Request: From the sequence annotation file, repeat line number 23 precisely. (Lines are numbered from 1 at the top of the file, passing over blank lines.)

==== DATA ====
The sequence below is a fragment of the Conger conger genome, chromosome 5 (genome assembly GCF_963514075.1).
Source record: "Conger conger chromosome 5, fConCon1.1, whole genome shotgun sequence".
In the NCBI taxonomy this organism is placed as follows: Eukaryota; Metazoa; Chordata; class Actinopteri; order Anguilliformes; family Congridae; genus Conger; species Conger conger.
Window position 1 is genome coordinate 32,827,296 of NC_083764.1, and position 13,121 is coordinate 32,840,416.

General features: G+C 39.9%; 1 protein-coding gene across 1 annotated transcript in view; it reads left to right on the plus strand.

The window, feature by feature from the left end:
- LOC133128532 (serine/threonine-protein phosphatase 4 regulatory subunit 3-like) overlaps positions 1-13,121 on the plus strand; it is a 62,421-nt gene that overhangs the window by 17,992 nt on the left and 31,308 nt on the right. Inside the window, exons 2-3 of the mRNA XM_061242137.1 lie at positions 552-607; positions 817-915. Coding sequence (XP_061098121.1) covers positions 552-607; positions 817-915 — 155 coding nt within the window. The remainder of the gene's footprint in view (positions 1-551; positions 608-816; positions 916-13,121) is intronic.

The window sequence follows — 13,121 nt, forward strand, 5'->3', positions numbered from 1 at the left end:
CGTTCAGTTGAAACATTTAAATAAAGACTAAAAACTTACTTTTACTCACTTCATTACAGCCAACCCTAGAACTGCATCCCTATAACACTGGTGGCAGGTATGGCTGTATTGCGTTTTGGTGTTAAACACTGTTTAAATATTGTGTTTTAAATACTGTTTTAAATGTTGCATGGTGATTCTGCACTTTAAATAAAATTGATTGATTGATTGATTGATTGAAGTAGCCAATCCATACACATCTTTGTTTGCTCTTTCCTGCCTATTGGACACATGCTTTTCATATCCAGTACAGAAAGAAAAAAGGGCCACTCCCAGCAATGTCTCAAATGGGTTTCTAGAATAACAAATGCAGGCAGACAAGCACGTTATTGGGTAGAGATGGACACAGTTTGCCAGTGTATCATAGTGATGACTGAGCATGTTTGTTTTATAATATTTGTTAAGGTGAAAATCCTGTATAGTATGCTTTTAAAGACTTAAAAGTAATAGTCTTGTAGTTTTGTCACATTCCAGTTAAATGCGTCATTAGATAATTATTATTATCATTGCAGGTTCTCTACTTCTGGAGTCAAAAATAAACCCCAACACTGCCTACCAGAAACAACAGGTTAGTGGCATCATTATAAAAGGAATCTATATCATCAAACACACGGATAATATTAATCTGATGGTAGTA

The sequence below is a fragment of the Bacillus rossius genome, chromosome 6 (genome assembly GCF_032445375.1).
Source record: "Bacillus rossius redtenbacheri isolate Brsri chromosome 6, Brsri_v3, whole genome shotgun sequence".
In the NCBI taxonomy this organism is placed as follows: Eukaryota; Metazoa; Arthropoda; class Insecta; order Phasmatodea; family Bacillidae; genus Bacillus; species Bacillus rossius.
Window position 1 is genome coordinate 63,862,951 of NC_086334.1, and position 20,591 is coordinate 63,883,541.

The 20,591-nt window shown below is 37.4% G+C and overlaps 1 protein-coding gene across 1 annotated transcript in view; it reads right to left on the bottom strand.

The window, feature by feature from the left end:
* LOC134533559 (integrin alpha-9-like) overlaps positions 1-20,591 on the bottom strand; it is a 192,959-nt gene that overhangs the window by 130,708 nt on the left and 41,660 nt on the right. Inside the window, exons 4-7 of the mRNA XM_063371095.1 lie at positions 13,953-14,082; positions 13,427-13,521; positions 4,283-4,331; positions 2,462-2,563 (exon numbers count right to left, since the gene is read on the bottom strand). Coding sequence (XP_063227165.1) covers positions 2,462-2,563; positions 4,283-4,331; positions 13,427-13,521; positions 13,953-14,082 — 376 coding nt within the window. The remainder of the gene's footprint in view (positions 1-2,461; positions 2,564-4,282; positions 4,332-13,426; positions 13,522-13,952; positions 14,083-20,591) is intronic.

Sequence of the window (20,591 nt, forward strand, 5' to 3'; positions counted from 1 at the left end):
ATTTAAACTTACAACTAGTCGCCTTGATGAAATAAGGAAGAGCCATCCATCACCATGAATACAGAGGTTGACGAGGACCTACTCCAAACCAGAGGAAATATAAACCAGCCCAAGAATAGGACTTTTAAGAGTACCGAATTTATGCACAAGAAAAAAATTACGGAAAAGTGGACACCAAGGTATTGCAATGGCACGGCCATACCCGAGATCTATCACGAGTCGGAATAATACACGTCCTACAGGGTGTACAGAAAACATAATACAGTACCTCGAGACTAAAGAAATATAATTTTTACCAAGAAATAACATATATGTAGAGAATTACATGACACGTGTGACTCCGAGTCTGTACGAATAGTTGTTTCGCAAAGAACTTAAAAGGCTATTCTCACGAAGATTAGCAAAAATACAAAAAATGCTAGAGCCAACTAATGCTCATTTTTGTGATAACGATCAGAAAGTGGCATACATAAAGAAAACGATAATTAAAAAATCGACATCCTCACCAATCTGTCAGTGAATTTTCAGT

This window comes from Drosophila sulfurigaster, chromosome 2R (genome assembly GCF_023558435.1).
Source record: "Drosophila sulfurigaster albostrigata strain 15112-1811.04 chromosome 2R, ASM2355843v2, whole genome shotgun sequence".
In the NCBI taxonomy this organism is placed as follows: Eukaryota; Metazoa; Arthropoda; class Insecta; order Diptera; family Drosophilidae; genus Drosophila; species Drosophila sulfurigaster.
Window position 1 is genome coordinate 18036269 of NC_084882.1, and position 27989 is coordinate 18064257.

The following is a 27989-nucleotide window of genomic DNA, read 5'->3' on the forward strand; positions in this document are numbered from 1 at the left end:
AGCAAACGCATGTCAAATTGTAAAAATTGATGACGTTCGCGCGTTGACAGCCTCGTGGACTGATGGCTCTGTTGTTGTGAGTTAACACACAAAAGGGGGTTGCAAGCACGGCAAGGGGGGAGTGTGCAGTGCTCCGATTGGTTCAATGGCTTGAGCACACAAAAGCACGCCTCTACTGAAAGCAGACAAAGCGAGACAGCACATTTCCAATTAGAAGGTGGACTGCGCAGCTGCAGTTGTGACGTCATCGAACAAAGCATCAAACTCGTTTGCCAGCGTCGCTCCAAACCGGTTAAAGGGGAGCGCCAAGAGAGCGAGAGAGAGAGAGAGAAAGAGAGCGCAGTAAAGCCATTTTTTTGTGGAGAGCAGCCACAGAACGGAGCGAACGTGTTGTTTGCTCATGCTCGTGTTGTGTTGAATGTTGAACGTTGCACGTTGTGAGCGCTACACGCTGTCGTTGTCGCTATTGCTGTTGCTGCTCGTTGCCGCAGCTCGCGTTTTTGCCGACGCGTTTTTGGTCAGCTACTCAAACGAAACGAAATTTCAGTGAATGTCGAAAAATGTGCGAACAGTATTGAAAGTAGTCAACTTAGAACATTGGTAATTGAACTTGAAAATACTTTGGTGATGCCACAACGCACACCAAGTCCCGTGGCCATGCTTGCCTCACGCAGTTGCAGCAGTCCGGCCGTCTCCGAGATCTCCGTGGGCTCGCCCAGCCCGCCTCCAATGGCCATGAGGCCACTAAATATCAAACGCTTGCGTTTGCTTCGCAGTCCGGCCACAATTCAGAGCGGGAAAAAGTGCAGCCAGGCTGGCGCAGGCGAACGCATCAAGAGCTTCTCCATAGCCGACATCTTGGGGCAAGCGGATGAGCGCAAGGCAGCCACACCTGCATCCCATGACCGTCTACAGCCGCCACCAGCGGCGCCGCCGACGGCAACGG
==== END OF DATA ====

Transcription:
The following is a 27989-nucleotide window of genomic DNA, read 5'->3' on the forward strand; positions in this document are numbered from 1 at the left end: